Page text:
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The Enes Kanter Conundrum

Enes Kanter had 21 points and 17 rebounds against the Houston Rockets on Sunday, the third game in a row the Oklahoma City Thunder big man notched at least 21 points and 16 rebounds. While that’s great and all, the Thunder lost all three of those games because their defense wasn’t able to stop anybody, leaving Oklahoma City just a half-game up on the New Orleans Pelicans for the final playoff spot in the Western Conference.

Kanter has been a big part of that problem.

Before diving into the Thunder’s defensive woes, let’s take a little trip back in time, when Kanter was still a member of the Utah Jazz. The Jazz really struggled at the beginning of the year, thanks in large part to a porous defense that gave up 106.1 points per 100 possessions prior to the All-Star break, per NBA.com. That defensive rating jumped to a wretched 108.0 points per 100 possessions with Kanter on the floor.

Meanwhile, the defensive rating was just 102.3 with second-year big man Rudy Gobert on the floor. Sure, Kanter’s offensive ability helped juice up a mediocre offense and the Jazz struggled offensively with Gobert on the court, but Gobert’s net rating was still better than Kanter’s.

Gobert began to get more and more playing time as the year went on, and Kanter’s frustration boiled over to the point where he asked for a trade right before the All-Star break. Jazz general manager Dennis Lindsey acquiesced that request, a decision made even easier with Gobert waiting in the wings and Kanter set to hit restricted free agency in the summer. Utah traded Kanter to Oklahoma City in a deal that theoretically would help both teams. It allowed Gobert to become the full-time starter at center in Utah, and the Thunder got the offensive threat at the 5 that had been missing forever.

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On the surface, the deal has helped both teams. With Gobert manning the middle, the Jazz have been the best defensive team in the NBA post-All-Star break, and it hasn’t really been close. Kanter has been super-productive with the Thunder, averaging 18.4 points and 11.6 rebounds while shooting 56.4 percent from the field. He has been an ideal pick-and-roll partner for Russell Westbrook, showing the ability to both finish at the rim and knock down jumpers. Kanter is shooting 63.2 percent in the restricted area with the Thunder and a solid 40.7 percent from mid-range, per NBA.com.

A 22-year-old putting up 18 and 12 would seem to be in line for a massive contract as a restricted free agent, and Kanter certainly could get a huge contract. However, just like in Utah, Kanter’s defense has been a major problem in Oklahoma City, and his awful defense should give the Thunder and other potential suitors pause when thinking about shelling out the big bucks this summer.

As mentioned, Kanter has had a huge impact on Oklahoma City’s offense, and the Thunder have scored 108.1 points per 100 possessions with him on the court, per NBA.com. But Oklahoma City’s defensive rating sits at a whopping 109.5 with him on the court, compared to 104.5 when he’s on the bench. While that 104.5 number certainly isn’t good, that difference is significant.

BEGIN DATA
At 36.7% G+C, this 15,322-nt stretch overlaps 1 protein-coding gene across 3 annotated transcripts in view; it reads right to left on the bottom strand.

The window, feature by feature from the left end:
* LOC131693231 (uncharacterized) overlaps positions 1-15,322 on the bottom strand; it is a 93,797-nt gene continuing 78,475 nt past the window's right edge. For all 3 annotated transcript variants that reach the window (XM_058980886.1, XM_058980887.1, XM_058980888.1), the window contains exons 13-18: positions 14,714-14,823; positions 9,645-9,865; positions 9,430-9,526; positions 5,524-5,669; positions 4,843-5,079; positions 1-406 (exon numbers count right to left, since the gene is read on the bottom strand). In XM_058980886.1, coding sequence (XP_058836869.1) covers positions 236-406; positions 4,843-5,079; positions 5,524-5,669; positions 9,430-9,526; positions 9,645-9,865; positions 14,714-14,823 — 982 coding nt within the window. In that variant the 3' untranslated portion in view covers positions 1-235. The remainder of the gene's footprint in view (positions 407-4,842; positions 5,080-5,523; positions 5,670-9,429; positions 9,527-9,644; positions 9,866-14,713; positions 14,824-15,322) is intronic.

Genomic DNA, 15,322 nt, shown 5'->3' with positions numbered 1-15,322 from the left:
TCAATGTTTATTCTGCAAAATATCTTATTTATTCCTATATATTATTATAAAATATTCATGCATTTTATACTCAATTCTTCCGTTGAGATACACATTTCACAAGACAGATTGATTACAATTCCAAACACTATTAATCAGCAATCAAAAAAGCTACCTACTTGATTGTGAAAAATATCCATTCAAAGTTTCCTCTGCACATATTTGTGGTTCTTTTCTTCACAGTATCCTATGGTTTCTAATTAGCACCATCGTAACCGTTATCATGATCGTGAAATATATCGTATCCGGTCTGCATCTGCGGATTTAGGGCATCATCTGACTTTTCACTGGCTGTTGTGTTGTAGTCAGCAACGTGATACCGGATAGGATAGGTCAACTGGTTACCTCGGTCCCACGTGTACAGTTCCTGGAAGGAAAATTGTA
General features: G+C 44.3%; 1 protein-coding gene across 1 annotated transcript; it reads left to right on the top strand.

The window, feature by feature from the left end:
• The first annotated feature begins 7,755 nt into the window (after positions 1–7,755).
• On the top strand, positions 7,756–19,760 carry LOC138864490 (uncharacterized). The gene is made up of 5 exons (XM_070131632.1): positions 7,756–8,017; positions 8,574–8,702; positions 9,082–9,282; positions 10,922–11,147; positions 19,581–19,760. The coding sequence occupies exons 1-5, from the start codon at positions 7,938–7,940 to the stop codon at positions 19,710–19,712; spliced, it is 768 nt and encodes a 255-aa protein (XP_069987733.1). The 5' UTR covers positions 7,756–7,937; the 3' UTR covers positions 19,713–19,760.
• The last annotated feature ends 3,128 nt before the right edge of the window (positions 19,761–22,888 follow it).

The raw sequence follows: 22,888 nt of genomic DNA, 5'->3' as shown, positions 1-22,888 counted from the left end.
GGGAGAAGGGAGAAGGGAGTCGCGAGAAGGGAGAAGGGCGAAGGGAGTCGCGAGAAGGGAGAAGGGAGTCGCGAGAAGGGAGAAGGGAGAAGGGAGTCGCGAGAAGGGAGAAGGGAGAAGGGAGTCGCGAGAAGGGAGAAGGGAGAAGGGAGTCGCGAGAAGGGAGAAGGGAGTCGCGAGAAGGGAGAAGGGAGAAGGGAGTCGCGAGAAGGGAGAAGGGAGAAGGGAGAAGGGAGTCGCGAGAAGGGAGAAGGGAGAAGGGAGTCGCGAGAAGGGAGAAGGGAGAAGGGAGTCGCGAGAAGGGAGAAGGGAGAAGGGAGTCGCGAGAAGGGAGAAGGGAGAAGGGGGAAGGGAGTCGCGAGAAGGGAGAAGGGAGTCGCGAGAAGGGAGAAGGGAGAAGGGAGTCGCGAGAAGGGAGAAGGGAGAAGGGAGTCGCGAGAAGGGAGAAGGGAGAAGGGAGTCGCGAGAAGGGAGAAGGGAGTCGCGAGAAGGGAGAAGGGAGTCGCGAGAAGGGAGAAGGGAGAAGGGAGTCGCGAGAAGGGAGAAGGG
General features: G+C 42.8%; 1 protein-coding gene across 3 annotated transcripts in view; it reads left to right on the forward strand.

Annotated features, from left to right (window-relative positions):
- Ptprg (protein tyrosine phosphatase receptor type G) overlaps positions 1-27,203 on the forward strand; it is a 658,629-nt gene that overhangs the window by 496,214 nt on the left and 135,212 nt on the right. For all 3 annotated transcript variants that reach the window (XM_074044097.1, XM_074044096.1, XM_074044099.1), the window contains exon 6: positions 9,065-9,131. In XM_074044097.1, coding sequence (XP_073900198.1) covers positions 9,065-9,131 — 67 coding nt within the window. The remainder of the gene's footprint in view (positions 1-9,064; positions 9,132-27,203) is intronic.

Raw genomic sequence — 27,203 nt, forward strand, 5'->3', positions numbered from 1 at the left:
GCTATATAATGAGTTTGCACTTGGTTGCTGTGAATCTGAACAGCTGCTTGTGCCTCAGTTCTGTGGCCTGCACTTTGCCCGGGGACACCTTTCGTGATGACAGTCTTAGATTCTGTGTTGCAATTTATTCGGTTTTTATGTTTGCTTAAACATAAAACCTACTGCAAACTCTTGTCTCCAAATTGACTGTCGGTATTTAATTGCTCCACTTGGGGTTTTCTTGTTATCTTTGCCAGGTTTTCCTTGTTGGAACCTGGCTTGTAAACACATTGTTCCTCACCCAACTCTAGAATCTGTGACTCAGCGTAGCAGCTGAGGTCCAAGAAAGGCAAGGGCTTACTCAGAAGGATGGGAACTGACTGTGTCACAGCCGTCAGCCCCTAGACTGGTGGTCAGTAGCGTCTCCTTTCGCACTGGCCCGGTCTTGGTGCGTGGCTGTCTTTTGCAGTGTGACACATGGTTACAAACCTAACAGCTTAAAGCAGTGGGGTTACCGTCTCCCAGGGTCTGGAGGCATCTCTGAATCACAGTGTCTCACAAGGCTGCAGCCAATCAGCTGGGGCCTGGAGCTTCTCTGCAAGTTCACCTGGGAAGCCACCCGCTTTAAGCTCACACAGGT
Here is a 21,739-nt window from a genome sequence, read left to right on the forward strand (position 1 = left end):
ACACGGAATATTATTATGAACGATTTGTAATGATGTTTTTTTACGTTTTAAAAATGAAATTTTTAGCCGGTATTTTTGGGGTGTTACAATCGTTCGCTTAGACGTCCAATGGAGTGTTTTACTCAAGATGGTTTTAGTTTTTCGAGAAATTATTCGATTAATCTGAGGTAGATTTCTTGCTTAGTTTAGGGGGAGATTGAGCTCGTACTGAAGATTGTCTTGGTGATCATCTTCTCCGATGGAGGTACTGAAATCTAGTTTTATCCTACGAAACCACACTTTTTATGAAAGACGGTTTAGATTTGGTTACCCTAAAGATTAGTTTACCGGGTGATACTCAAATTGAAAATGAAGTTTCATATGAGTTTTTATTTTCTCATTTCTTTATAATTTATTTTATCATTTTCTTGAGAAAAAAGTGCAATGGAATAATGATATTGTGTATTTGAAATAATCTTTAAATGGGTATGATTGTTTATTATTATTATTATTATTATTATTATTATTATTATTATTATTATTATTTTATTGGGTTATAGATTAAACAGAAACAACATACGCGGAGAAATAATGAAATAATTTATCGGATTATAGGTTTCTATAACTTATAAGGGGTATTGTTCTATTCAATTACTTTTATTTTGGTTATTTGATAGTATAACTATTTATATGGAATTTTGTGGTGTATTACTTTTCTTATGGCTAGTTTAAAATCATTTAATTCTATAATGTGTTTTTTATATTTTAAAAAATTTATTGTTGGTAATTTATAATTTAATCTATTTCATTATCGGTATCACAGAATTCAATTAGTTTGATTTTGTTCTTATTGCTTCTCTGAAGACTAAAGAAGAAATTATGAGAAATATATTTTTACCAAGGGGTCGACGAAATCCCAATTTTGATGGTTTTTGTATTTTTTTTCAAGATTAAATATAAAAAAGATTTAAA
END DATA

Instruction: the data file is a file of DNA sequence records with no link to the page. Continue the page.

Kanter struggles in two of the most important areas of defense: guarding pick-and-roll and protecting the rim. The non-existent rim protection is an especially debilitating flaw. He has never averaged more than a half-block per game, and while blocks aren’t always the best indicator of strong rim protection, the fact that he blocks so few shots as a near 7-footer is stunning. And taking a look at the SportVU numbers, Kanter is allowing 57.5 percent shooting at the rim in Oklahoma City. That’s after allowing 57.3 percent at the rim while in Utah this season. His combined 57.3 percent mark is the worst in the league for players who have played at least 12 games and defended at least five shots per game at the rim.

Things were especially ugly in a 135-131 loss to the Dallas Mavericks last Wednesday. Here’s what the Mavericks’ shot chart looked like:

Shotchart_1428277952895

 

 

 

 

 

 

 

 

 

 

 

 

Dallas had 72 points in the paint, and that 75.6 percent mark at the rim is an abomination. Kanter doesn’t deserve blame for all of these woes, as breakdowns on the perimeter certainly contributed to this nightmare of a defensive performance, but this doesn’t happen with good rim protection.

Now, it’s true that Serge Ibaka has been out with a knee injury, and Ibaka is the Thunder’s defensive anchor. Theoretically, a Kanter/Ibaka pairing should be fine defensively because Ibaka would be able to cover for some of Kanter’s weaknesses. On the contrary, as lineups with Kanter and Ibaka on the floor together have given up 109.2 points per 100 possessions in 238 minutes, per NBA.com. That’s a small sample size, but it’s a horrid number that would be the worst defensive rating in the league.

When it comes down to it, Kanter has value because of his ability to score and rebound. But his value is diminished greatly, at least at the moment, because of his inability to be even a mediocre defender. He’s still just 22 years old, so there can be improvement, but this is his fourth year in the league and we haven’t seen much improvement yet. The Thunder, or any team thinking about signing him to an offer sheet, must think long and hard about what type of deal they want to offer him. If there’s no defensive improvement, a huge deal could be crippling, even with the salary cap set to skyrocket in 2016.



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